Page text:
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Muscle Development
 

Muscle Development

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    Muscle Development Muscle Development Presentation Transcript

    • Table 9.2
    • Muscle Fiber Type: Functional Characteristics
      • Speed of contraction – determined by speed in which ATPases split ATP
        • The two types of fibers are slow and fast
      • ATP-forming pathways
        • Oxidative fibers – use aerobic pathways
        • Glycolytic fibers – use anaerobic glycolysis
      • These two criteria define three categories – slow oxidative fibers, fast oxidative fibers, and fast glycolytic fibers
      PLAY InterActive Physiology ®: Muscle Metabolism, pages 16-22
    • Muscle Fiber Type: Speed of Contraction
      • Slow oxidative fibers contract slowly, have slow acting myosin ATPases, and are fatigue resistant
      • Fast oxidative fibers contract quickly, have fast myosin ATPases, and have moderate resistance to fatigue
      • Fast glycolytic fibers contract quickly, have fast myosin ATPases, and are easily fatigued
      PLAY InterActive Physiology ®: Muscle Metabolism, pages 24-29
    • Load and Contraction Figure 9.23
    • Effects of Aerobic Exercise
      • Aerobic exercise results in an increase of:
        • Muscle capillaries
        • Number of mitochondria
        • Myoglobin synthesis
    • Effects of Resistance Exercise
      • Resistance exercise (typically anaerobic) results in:
        • Muscle hypertrophy
        • Increased mitochondria, myofilaments, and glycogen stores
    • The Overload Principle
      • Forcing a muscle to work promotes increased muscular strength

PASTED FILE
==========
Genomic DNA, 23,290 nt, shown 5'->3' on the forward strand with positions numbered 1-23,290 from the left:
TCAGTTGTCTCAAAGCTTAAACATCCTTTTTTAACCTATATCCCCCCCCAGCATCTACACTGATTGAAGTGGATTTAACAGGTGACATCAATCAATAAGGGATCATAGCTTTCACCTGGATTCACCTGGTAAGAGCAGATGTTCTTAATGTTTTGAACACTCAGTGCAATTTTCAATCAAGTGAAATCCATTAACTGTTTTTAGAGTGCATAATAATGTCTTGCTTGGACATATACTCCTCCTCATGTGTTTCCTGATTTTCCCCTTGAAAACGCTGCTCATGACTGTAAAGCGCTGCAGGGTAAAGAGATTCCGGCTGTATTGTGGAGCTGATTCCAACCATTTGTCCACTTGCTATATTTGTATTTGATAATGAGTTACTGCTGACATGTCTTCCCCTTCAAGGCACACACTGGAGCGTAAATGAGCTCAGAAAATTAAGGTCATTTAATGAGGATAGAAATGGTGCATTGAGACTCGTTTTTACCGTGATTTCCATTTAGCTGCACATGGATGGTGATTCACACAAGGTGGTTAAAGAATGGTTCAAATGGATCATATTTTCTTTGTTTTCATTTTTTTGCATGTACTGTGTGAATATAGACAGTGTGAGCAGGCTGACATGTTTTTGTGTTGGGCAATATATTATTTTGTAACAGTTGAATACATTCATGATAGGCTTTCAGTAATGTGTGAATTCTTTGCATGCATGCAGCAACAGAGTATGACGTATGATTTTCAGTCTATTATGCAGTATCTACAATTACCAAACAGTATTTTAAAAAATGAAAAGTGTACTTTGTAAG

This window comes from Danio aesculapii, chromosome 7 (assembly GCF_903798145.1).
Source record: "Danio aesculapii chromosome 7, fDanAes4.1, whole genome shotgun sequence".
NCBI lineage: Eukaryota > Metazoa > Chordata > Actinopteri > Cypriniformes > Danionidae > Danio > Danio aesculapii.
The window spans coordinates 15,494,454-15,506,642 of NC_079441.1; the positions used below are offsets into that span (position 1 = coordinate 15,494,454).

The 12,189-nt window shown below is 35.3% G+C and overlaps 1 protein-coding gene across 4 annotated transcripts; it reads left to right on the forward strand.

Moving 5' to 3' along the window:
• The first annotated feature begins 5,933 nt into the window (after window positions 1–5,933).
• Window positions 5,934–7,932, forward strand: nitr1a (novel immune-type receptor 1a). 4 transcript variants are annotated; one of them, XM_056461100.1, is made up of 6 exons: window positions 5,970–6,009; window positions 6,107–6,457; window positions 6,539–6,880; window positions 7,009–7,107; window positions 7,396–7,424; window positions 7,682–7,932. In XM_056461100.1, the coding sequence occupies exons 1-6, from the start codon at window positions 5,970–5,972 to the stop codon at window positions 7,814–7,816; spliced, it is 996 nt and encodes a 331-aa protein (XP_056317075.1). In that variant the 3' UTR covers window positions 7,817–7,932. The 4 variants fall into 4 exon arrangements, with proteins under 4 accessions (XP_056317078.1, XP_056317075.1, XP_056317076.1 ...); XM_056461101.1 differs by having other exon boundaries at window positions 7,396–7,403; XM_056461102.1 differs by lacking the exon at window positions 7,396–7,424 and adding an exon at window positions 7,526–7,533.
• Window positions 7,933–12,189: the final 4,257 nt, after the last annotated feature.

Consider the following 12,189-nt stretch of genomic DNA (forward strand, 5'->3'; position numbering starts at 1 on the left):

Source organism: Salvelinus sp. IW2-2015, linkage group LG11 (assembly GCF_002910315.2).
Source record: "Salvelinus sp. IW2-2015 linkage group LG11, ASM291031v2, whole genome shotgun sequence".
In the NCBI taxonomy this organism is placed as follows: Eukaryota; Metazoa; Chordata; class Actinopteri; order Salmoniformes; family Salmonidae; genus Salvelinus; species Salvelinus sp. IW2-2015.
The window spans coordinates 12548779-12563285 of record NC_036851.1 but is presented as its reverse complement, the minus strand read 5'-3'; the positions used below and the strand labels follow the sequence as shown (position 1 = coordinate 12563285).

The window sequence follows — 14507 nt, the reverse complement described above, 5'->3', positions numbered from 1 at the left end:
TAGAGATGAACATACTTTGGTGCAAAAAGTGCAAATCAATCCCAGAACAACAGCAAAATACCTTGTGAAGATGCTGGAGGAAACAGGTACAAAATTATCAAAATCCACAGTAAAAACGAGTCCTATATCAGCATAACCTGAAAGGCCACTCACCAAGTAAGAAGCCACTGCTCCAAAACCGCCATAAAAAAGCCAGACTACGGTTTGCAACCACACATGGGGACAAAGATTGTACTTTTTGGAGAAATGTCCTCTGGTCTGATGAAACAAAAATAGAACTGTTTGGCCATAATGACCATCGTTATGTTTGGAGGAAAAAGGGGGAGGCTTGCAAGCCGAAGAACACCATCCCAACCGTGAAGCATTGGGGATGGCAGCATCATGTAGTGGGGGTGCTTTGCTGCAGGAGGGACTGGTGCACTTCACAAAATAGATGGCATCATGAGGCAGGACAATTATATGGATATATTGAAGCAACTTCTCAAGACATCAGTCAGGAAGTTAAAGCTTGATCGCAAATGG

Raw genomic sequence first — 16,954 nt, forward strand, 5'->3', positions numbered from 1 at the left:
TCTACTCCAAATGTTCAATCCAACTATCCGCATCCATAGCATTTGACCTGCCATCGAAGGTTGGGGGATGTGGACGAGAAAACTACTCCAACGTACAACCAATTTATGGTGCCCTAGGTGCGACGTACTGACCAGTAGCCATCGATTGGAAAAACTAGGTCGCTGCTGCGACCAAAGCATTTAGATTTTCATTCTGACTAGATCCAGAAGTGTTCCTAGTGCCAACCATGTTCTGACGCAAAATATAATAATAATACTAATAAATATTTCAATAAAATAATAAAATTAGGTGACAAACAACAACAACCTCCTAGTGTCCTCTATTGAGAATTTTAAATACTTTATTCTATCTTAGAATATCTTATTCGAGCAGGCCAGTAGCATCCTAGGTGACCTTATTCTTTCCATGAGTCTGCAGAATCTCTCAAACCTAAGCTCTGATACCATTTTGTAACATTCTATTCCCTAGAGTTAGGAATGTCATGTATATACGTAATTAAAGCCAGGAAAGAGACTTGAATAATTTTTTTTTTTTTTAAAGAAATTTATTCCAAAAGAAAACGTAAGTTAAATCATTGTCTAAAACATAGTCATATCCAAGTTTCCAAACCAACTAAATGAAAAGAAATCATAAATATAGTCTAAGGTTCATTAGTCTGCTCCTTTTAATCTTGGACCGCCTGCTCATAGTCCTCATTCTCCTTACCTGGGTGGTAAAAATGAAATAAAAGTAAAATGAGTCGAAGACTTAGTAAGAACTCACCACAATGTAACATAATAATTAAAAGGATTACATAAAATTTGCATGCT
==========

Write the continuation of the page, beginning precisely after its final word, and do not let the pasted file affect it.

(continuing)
• Muscles adapt to increased demands
      • Muscles must be overloaded to produce further gains
    • Muscular Dystrophy
      • Muscular dystrophy – group of inherited muscle-destroying diseases where muscles enlarge due to fat and connective tissue deposits, but muscle fibers atrophy
    • Muscular Dystrophy
      • Duchenne muscular dystrophy (DMD)
        • Inherited, sex-linked disease carried by females and expressed in males (1/3500)
        • Diagnosed between the ages of 2-10
        • Victims become clumsy and fall frequently as their muscles fail
    • Muscular Dystrophy
        • Progresses from the extremities upward, and victims die of respiratory failure in their 20s
        • Caused by a lack of the cytoplasmic protein dystrophin
        • There is no cure, but myoblast transfer therapy shows promise
    • Developmental Aspects: After Birth
      • Muscular development reflects neuromuscular coordination
      • Development occurs head-to-toe, and proximal-to-distal
      • Peak natural neural control of muscles is achieved by midadolescence
      • Athletics and training can improve neuromuscular control
    • Developmental Aspects: Male and Female
      • There is a biological basis for greater strength in men than in women
      • Women’s skeletal muscle makes up 36% of their body mass
      • Men’s skeletal muscle makes up 42% of their body mass
    • Developmental Aspects: Male and Female
      • These differences are due primarily to the male sex hormone testosterone
      • With more muscle mass, men are generally stronger than women
      • Body strength per unit muscle mass, however, is the same in both sexes
    • Developmental Aspects: Age Related
      • With age, connective tissue increases and muscle fibers decrease
      • Muscles become stringier and more sinewy
      • By age 80, 50% of muscle mass is lost (sarcopenia)
    • Developmental Aspects: Age Related
      • Regular exercise reverses sarcopenia
      • Aging of the cardiovascular system affects every organ in the body
      • Atherosclerosis may block distal arteries, leading to intermittent claudication and causing severe pain in leg muscles